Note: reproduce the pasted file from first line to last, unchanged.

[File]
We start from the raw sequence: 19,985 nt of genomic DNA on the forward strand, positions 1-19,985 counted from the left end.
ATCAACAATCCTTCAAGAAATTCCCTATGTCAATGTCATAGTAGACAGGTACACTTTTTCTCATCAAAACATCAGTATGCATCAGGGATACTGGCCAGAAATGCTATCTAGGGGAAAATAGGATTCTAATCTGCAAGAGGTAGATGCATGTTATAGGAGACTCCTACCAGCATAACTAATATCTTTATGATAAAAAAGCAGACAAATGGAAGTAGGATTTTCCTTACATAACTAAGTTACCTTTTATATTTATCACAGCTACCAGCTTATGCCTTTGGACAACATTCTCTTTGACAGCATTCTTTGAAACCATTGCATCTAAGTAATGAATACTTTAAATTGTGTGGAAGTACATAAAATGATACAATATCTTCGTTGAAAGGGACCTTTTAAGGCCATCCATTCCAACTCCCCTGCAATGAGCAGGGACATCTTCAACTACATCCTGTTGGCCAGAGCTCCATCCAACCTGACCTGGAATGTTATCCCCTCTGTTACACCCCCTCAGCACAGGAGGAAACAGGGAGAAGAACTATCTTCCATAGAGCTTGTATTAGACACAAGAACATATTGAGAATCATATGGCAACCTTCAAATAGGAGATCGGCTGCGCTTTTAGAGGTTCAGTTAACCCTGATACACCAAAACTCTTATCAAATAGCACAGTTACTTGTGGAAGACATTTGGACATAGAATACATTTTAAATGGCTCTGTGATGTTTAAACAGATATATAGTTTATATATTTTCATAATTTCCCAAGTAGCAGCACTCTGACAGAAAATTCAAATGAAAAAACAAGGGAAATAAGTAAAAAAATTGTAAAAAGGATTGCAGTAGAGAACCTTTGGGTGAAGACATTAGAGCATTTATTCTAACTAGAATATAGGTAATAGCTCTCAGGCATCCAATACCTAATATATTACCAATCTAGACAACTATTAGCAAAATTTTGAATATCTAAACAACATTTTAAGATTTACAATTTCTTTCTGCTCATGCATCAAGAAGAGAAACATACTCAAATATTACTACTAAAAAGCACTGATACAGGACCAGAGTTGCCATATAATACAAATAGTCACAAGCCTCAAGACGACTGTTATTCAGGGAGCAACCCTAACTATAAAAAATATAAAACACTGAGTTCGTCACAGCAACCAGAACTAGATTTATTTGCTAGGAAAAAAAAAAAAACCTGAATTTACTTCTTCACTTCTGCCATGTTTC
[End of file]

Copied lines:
We start from the raw sequence: 19,985 nt of genomic DNA on the forward strand, positions 1-19,985 counted from the left end.
ATCAACAATCCTTCAAGAAATTCCCTATGTCAATGTCATAGTAGACAGGTACACTTTTTCTCATCAAAACATCAGTATGCATCAGGGATACTGGCCAGAAATGCTATCTAGGGGAAAATAGGATTCTAATCTGCAAGAGGTAGATGCATGTTATAGGAGACTCCTACCAGCATAACTAATATCTTTATGATAAAAAAGCAGACAAATGGAAGTAGGATTTTCCTTACATAACTAAGTTACCTTTTATATTTATCACAGCTACCAGCTTATGCCTTTGGACAACATTCTCTTTGACAGCATTCTTTGAAACCATTGCATCTAAGTAATGAATACTTTAAATTGTGTGGAAGTACATAAAATGATACAATATCTTCGTTGAAAGGGACCTTTTAAGGCCATCCATTCCAACTCCCCTGCAATGAGCAGGGACATCTTCAACTACATCCTGTTGGCCAGAGCTCCATCCAACCTGACCTGGAATGTTATCCCCTCTGTTACACCCCCTCAGCACAGGAGGAAACAGGGAGAAGAACTATCTTCCATAGAGCTTGTATTAGACACAAGAACATATTGAGAATCATATGGCAACCTTCAAATAGGAGATCGGCTGCGCTTTTAGAGGTTCAGTTAACCCTGATACACCAAAACTCTTATCAAATAGCACAGTTACTTGTGGAAGACATTTGGACATAGAATACATTTTAAATGGCTCTGTGATGTTTAAACAGATATATAGTTTATATATTTTCATAATTTCCCAAGTAGCAGCACTCTGACAGAAAATTCAAATGAAAAAACAAGGGAAATAAGTAAAAAAATTGTAAAAAGGATTGCAGTAGAGAACCTTTGGGTGAAGACATTAGAGCATTTATTCTAACTAGAATATAGGTAATAGCTCTCAGGCATCCAATACCTAATATATTACCAATCTAGACAACTATTAGCAAAATTTTGAATATCTAAACAACATTTTAAGATTTACAATTTCTTTCTGCTCATGCATCAAGAAGAGAAACATACTCAAATATTACTACTAAAAAGCACTGATACAGGACCAGAGTTGCCATATAATACAAATAGTCACAAGCCTCAAGACGACTGTTATTCAGGGAGCAACCCTAACTATAAAAAATATAAAACACTGAGTTCGTCACAGCAACCAGAACTAGATTTATTTGCTAGGAAAAAAAAAAAAACCTGAATTTACTTCTTCACTTCTGCCATGTTTC